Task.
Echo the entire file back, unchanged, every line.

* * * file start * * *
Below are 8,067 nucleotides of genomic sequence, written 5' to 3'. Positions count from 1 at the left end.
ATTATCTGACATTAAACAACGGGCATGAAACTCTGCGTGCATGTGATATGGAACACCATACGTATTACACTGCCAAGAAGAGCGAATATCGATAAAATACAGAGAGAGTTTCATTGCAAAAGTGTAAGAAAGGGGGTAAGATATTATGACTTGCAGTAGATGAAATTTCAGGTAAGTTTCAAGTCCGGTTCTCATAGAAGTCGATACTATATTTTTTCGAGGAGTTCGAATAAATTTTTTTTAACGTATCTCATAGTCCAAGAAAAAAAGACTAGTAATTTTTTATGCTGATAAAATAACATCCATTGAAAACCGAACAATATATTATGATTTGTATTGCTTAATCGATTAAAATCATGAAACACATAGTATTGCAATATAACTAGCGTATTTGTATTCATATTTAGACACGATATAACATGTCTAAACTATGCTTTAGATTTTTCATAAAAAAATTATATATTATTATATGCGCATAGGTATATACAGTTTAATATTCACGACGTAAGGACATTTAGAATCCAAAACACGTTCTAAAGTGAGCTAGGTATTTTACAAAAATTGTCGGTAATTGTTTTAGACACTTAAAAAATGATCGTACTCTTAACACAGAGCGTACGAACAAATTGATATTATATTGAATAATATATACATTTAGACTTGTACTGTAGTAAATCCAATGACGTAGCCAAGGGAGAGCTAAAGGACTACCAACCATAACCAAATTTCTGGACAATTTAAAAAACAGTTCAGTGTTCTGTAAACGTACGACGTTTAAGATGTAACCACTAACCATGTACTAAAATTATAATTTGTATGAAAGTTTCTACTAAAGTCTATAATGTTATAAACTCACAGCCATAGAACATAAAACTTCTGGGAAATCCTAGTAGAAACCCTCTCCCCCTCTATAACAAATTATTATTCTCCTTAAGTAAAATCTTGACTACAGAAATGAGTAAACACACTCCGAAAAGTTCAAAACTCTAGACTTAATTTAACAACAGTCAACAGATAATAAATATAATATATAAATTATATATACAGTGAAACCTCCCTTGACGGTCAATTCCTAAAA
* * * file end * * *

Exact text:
Below are 8,067 nucleotides of genomic sequence, written 5' to 3'. Positions count from 1 at the left end.
ATTATCTGACATTAAACAACGGGCATGAAACTCTGCGTGCATGTGATATGGAACACCATACGTATTACACTGCCAAGAAGAGCGAATATCGATAAAATACAGAGAGAGTTTCATTGCAAAAGTGTAAGAAAGGGGGTAAGATATTATGACTTGCAGTAGATGAAATTTCAGGTAAGTTTCAAGTCCGGTTCTCATAGAAGTCGATACTATATTTTTTCGAGGAGTTCGAATAAATTTTTTTTAACGTATCTCATAGTCCAAGAAAAAAAGACTAGTAATTTTTTATGCTGATAAAATAACATCCATTGAAAACCGAACAATATATTATGATTTGTATTGCTTAATCGATTAAAATCATGAAACACATAGTATTGCAATATAACTAGCGTATTTGTATTCATATTTAGACACGATATAACATGTCTAAACTATGCTTTAGATTTTTCATAAAAAAATTATATATTATTATATGCGCATAGGTATATACAGTTTAATATTCACGACGTAAGGACATTTAGAATCCAAAACACGTTCTAAAGTGAGCTAGGTATTTTACAAAAATTGTCGGTAATTGTTTTAGACACTTAAAAAATGATCGTACTCTTAACACAGAGCGTACGAACAAATTGATATTATATTGAATAATATATACATTTAGACTTGTACTGTAGTAAATCCAATGACGTAGCCAAGGGAGAGCTAAAGGACTACCAACCATAACCAAATTTCTGGACAATTTAAAAAACAGTTCAGTGTTCTGTAAACGTACGACGTTTAAGATGTAACCACTAACCATGTACTAAAATTATAATTTGTATGAAAGTTTCTACTAAAGTCTATAATGTTATAAACTCACAGCCATAGAACATAAAACTTCTGGGAAATCCTAGTAGAAACCCTCTCCCCCTCTATAACAAATTATTATTCTCCTTAAGTAAAATCTTGACTACAGAAATGAGTAAACACACTCCGAAAAGTTCAAAACTCTAGACTTAATTTAACAACAGTCAACAGATAATAAATATAATATATAAATTATATATACAGTGAAACCTCCCTTGACGGTCAATTCCTAAAA